SCOTUS Denies Wikimedia Case
Civil Libertarians Vow to Reform Section 702
The U.S. Supreme Court today declined to hear Wikimedia v. NSA, a lawsuit challenging the mass, secret surveillance of Americans’ online communications.
The ACLU had gone to court to challenge a National Security Agency program under the Foreign Intelligence Surveillance Act (FISA), which the agency uses to continuously monitor international and domestic communications across the internet’s main pathways.
“In analog terms, it’s as if government agents were opening the international letters passing through a U.S. post office en masse, reading the contents, and then keeping many of those letters in a file for years,” wrote Bob Goodlatte, PPSA Senior Policy Advisor and former Chairman of the House Judiciary Committee, in a recent op-ed.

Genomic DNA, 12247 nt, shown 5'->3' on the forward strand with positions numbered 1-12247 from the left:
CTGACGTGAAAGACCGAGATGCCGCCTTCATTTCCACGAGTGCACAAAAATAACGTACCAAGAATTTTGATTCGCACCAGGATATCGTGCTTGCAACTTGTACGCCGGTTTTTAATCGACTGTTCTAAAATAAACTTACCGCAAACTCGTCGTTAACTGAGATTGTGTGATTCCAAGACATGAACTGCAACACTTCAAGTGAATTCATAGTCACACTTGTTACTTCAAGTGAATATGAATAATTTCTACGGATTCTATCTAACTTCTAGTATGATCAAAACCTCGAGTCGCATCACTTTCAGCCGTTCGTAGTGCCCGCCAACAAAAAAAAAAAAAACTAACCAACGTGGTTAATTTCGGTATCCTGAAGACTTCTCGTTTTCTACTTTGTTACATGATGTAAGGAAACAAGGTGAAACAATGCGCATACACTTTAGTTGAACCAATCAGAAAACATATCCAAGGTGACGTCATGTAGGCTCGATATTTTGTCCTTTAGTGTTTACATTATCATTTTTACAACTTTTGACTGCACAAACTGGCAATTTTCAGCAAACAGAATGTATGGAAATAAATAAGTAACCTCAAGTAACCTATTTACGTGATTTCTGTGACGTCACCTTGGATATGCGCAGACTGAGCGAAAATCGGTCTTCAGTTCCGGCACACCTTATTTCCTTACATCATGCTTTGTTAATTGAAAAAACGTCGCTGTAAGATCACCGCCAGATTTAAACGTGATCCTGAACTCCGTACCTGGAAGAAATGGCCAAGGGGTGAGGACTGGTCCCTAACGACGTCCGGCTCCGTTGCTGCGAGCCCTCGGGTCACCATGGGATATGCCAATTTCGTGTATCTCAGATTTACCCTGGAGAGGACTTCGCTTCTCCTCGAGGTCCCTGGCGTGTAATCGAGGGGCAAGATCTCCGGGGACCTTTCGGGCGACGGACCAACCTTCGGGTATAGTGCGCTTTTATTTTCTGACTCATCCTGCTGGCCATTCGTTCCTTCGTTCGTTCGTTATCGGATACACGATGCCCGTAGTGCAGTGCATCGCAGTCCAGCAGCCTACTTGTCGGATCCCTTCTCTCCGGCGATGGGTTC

Goodlatte compared this intrusion by the government into American’s emails, web-browsing content, and search engine queries to the “general warrants” of the colonial era that had helped spark the American Revolution.
“Worse, the government asserts that this case cannot even be litigated,” said Gene Schaerr, PPSA general counsel. “Under the government’s interpretation of the ‘state secrets’ doctrine, major surveillance programs of the government can never be litigated.
“This denial shows all the more reason why Congress needs to step in and use the pending reauthorization of Section 702 – a principal surveillance authority in FISA – to close loopholes the government is exploiting.”
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